Topic: Networking/events/competitions part 2 (Networking 101)
As a graduate student night classes were chaotic with a heavy strain on the body. However, my daytime was open if I wasn’t working, this granted me ample opportunity to attend events. I invested in professional business cards, then went out to network to spread the word of Colluide. Researching popular incubators, meetups, or universities for regular events is a good approach to learn of networking events in your area.
My endeavors were to gain experiences in socialization and pitching. Regardless of your personality type, founders need to be adept sales people, looking to entice everyone about their idea. A lot of my experiences involved awkwardly standing by myself while everyone else seemly was in conversation amongst themselves. I couldn’t figure out why that kept happening until I realized that there was quite a generation gap between me and the majority of the crowd. Admittedly, age difference does reduce common ground, but it should not stop the conversation. Once in a while people will notice a different person in the crowd and make conversation with them instead of the average joe. After, going to a couple more events I built a knack of talking to random people. It would now be me that makes the first move to talk with different people no matter their title.
Simple interview and conversation tactics can ensure that people network like a pro. A simple mirage trick that hides insecurities and can intimidate other at the same time is looking people directly in the eyes. This act is really difficult for most people, but going the extra mile and to just zoom into the spot in between the person’s eyebrows will show attentiveness, confidence and security. Talking too fast had always been my problem, at times I was unsure of the right thing to say. So I would cram as much as I could in one sentence. Take the time to formulate your words properly and keep your content related to the conversation. It’s annoying to talk to somebody that you cannot hear or understand.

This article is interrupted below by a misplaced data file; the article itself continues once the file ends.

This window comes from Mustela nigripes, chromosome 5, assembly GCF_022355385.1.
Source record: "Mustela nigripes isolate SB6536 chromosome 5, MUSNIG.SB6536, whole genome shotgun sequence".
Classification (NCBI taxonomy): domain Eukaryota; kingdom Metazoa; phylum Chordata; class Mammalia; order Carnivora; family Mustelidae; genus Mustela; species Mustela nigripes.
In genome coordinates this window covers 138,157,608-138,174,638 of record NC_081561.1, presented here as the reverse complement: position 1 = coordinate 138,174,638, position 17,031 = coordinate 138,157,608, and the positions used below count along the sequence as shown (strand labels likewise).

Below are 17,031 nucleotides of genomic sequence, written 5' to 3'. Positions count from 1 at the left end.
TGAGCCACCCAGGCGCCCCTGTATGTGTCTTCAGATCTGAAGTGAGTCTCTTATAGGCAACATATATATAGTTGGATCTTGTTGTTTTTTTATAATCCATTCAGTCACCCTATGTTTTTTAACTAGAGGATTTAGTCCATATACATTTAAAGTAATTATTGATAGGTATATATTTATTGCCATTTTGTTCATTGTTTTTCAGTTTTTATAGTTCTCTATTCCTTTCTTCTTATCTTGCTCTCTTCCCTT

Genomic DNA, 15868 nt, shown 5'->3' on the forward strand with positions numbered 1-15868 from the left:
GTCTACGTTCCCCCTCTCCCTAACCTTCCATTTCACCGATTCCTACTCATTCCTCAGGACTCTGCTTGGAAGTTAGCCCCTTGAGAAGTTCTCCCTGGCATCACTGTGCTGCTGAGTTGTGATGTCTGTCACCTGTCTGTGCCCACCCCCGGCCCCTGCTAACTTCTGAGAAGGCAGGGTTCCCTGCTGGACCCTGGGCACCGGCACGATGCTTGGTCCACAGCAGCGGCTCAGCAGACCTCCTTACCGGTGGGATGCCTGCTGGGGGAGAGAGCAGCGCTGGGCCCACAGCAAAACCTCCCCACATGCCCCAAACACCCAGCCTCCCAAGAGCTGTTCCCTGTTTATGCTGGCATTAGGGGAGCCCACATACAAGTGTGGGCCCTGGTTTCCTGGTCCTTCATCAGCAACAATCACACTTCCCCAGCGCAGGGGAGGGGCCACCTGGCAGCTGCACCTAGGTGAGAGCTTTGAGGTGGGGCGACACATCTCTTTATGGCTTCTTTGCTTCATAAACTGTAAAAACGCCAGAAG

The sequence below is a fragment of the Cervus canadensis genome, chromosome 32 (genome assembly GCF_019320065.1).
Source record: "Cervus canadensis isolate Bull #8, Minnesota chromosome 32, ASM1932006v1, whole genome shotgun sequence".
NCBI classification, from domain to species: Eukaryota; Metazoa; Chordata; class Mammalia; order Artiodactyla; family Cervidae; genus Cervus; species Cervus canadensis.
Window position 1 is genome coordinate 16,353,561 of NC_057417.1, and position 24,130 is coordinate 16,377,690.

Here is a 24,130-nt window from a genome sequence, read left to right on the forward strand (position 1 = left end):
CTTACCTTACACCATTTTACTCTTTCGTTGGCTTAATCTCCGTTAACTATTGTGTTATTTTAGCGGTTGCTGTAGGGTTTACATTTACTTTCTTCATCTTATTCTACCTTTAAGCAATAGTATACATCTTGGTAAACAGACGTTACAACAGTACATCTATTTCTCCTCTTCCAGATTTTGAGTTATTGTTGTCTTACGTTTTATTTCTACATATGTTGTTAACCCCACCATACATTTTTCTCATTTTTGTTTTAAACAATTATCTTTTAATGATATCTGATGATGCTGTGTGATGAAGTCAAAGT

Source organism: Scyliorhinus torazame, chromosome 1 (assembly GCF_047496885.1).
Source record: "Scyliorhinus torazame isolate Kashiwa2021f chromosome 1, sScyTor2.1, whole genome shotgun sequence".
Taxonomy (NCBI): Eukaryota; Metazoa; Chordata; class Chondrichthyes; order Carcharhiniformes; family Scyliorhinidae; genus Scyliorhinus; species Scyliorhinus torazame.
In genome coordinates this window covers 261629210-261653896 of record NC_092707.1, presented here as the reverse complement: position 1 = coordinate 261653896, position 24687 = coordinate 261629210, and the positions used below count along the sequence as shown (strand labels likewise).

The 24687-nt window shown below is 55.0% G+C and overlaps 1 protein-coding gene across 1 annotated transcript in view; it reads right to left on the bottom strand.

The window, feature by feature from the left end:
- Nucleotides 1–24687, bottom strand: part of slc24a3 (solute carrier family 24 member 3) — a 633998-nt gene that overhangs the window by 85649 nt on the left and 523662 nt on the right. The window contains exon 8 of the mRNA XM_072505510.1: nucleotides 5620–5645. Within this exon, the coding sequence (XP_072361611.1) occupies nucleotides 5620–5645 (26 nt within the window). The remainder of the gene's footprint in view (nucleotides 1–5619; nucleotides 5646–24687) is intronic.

“Prepare for some embarrassing & awkward moments, rest assured it happens to everyone. Laugh it off and keep moving”
Another trick that I learned from reading an article was a guaranteed way to succeed at small talk. If you consider yourself to be an introverted person, then seek out another introverted person just as uncomfortable as you are. Ask how they are doing or about the event. They would be so flattered for the engagement that the awkward tension would melt away and a full conversation would bloom.
Treat everyone with respect and greet people with a smile at all times. At networking events you must maintain a professional appearance and composure. Your reputation can easily spread, plus the entrepreneurial group is surprisingly small, so there is a good chance they know each other. Keep your goal in mind to pitch your idea to as many people as possible, encourage followers to your idea and to get business cards.
In my past I have accumulated dozens of business cards through recruiting, networking, competitions, and meetup events. My purpose is to stay in touch with them and contact when necessary.
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